3 Tips To Combat Insomnia

Most people will face insomnia at various points in their life. Although the condition can be frustrating, it is rarely an ongoing problem. When insomnia becomes chronic, you will need to try different approaches to consistently have a good night's sleep.

1. Be Mindful Of Late-Day Beverages

One major culprit that might be keeping you up at night is what you drink later in the day. Try to stop drinking any caffeine by mid-afternoon or earlier. Caffeine can take several hours to be excreted from your system and keep you awake later than you expect. Many people have a "nightcap" after dinner or before bed.

Although alcohol has depressant properties, which seems ideal if you want to fall asleep, the rebound effect can contribute to insomnia. It is best to drink limited amounts of something soothing, such as non-caffeinated herbal tea, as you approach bedtime. In general, you want to keep your fluids to a minimum. Although being too hydrated will not contribute to insomnia, it will disrupt your sleep.

2. Exhaust Yourself

In general, you should avoid strenuous exercise before bed, because it can keep you from falling asleep. For some people, exercising in the evening might have the opposite effect. If you feel like stress or anxiety is part of the reason you have difficulties falling or staying asleep, burning off any unproductive energy might actually be helpful.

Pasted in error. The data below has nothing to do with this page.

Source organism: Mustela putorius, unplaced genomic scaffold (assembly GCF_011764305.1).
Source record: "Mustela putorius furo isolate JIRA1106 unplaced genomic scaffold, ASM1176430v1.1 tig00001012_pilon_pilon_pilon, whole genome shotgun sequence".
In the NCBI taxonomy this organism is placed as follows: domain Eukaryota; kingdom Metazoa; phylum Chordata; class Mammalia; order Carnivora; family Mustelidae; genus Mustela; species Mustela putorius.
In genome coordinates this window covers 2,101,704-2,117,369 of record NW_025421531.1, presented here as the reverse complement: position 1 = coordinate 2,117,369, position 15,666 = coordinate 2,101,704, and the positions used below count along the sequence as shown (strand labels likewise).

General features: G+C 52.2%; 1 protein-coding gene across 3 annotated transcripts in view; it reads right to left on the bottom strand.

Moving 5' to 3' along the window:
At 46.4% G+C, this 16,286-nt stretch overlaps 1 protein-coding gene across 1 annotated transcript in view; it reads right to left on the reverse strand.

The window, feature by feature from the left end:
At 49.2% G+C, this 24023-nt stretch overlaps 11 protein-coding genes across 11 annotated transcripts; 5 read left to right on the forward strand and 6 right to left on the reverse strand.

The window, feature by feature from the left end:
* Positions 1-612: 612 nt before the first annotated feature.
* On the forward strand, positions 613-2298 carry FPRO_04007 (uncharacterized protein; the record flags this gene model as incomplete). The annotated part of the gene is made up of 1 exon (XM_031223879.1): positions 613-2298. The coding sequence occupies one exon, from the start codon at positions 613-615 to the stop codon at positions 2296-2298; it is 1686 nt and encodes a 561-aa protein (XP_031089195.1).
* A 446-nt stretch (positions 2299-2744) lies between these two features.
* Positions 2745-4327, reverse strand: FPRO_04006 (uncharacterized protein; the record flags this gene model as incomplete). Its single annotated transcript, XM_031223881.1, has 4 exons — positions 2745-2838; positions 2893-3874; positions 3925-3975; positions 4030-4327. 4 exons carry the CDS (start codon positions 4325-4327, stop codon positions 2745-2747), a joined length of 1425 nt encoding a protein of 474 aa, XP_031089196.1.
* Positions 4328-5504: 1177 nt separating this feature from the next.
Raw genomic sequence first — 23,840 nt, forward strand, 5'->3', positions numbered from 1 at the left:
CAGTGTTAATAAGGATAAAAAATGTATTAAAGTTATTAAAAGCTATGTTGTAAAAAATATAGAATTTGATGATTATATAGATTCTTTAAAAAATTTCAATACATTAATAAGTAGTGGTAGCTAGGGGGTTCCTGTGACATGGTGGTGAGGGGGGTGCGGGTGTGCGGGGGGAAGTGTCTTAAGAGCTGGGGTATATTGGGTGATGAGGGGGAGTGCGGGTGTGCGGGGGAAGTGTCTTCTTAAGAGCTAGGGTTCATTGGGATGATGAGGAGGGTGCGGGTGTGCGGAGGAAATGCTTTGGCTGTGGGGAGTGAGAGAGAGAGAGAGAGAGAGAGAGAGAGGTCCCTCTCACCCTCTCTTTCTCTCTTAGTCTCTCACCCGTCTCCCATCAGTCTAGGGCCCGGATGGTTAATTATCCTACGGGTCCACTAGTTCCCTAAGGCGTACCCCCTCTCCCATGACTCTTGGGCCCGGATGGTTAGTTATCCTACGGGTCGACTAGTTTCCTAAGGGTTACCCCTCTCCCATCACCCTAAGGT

It is not necessary to head to the gym at night for sleep benefits. If possible, a late-evening walk around the block at a brisk pace or jogging on the treadmill might be effective. Try this approach a few hours before you plan to fall asleep, so you have some "wind-down" time before climbing into bed. For many people, being physically active can take their mind off their troubles.

3. Consider Medical Help

If you have tried everything without successfully eliminating insomnia, it may be time to speak with a professional. You might be referred to a clinic for a sleep study. When sleep studies are performed in a laboratory setting, it gives professionals the chance to monitor your sleeping behavior. This usually includes video of you sleeping and you may be connected to a device to monitor your brain activity. Some people may have abnormal brain activity that prevents them from falling asleep at a normal time or they might not achieve the deep levels of sleep needed to feel rested.

Fortunately, most episodes of insomnia will resolve on their own. Once insomnia becomes an ongoing problem, going with little sleep not only compromises your personal and professional life, it could be dangerous. For more information, contact a sleep clinic.